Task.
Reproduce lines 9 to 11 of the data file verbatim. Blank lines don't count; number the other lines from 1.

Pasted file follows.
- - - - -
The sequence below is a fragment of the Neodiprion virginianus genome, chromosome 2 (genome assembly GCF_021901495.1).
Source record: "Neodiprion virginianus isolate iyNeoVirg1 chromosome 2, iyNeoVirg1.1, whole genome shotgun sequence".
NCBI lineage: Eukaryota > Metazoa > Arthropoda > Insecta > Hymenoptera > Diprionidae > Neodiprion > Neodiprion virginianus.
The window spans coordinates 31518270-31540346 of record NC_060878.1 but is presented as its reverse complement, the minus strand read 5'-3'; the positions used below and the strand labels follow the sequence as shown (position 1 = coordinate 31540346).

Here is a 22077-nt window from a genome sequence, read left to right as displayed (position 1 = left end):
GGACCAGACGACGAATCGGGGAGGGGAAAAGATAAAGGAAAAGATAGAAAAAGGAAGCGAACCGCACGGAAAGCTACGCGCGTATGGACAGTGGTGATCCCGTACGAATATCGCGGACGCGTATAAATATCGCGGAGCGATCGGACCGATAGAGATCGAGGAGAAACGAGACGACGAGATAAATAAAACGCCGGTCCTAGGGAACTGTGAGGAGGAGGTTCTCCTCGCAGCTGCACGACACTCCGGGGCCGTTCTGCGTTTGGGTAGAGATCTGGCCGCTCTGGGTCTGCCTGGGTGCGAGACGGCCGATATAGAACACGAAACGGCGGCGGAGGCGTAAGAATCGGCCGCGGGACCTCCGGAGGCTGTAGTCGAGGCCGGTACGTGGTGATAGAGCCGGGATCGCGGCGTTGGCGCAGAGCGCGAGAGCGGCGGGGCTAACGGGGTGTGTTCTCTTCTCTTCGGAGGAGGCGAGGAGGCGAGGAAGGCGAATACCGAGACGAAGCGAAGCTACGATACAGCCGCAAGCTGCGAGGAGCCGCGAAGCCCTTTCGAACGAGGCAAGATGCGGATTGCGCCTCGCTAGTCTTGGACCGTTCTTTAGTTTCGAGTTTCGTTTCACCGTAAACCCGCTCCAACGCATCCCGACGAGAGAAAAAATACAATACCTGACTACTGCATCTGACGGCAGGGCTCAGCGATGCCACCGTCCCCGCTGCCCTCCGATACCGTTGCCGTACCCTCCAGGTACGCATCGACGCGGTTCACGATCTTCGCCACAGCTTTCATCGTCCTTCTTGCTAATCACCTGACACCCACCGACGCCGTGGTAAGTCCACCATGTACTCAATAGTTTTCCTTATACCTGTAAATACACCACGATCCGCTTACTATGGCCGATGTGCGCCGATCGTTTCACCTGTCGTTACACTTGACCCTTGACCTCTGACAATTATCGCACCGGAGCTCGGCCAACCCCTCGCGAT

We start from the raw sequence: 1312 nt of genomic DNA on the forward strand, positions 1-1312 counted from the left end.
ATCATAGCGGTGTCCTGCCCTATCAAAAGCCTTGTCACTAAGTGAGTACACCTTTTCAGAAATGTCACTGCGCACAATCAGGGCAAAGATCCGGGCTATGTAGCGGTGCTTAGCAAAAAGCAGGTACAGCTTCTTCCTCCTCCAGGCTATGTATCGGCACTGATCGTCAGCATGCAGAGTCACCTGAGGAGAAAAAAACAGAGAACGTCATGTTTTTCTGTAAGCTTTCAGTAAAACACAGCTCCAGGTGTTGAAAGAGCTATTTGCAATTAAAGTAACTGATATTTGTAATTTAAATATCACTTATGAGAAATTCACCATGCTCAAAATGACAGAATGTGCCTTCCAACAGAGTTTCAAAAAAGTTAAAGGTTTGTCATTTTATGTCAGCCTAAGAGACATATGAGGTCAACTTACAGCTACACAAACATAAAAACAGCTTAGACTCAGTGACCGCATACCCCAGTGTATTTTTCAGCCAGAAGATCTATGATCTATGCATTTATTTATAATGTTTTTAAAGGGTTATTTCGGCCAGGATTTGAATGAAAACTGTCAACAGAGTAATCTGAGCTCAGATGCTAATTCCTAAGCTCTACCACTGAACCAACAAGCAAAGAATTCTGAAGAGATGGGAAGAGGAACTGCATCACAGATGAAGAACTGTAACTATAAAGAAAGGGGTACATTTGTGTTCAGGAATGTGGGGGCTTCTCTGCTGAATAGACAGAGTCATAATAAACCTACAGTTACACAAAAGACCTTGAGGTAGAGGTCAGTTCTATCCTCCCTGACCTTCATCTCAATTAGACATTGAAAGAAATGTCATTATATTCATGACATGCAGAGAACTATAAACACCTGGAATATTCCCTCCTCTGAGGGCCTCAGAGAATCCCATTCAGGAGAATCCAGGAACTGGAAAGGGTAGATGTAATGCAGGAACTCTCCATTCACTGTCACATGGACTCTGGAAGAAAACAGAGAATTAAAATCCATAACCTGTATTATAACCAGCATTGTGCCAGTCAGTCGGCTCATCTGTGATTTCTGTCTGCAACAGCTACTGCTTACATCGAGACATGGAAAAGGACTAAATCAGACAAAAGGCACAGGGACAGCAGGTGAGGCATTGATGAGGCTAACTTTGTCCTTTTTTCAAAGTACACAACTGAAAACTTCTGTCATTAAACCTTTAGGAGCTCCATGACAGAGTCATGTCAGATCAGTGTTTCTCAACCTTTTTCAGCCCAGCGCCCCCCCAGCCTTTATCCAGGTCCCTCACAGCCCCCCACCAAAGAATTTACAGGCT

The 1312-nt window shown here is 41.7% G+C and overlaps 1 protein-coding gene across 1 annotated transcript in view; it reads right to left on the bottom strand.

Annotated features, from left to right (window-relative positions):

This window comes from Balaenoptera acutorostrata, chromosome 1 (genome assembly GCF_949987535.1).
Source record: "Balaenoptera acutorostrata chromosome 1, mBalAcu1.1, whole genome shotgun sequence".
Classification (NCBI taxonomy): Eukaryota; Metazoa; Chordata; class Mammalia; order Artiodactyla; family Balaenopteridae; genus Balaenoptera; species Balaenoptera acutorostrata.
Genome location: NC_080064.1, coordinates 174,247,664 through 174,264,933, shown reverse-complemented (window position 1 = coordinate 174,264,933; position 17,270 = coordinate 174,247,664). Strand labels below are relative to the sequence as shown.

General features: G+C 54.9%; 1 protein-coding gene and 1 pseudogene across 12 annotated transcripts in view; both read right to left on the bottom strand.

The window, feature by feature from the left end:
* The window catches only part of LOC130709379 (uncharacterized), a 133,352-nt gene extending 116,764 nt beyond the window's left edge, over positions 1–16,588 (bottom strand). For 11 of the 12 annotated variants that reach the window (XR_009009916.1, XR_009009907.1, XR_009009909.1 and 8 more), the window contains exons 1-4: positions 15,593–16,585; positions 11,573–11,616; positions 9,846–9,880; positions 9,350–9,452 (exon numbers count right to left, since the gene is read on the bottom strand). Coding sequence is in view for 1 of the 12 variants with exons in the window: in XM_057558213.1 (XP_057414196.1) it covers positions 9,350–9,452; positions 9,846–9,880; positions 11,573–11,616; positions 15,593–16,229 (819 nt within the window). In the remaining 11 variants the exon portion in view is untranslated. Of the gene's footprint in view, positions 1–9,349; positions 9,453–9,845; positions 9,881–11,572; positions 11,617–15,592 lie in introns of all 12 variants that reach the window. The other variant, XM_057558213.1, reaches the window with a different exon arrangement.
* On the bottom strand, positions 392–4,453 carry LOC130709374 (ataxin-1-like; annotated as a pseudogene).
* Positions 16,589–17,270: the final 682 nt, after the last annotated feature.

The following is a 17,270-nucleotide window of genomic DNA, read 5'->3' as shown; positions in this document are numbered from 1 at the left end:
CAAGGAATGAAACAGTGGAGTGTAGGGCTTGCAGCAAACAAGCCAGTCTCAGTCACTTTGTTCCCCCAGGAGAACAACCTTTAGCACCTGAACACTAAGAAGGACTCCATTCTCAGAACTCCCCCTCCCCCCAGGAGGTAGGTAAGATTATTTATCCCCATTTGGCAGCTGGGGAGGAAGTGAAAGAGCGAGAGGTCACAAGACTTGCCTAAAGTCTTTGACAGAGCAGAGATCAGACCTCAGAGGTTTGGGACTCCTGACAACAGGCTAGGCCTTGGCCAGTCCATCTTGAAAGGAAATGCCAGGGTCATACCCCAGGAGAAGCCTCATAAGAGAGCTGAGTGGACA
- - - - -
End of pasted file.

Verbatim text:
The 1312-nt window shown here is 41.7% G+C and overlaps 1 protein-coding gene across 1 annotated transcript in view; it reads right to left on the bottom strand.

Annotated features, from left to right (window-relative positions):

This window comes from Balaenoptera acutorostrata, chromosome 1 (genome assembly GCF_949987535.1).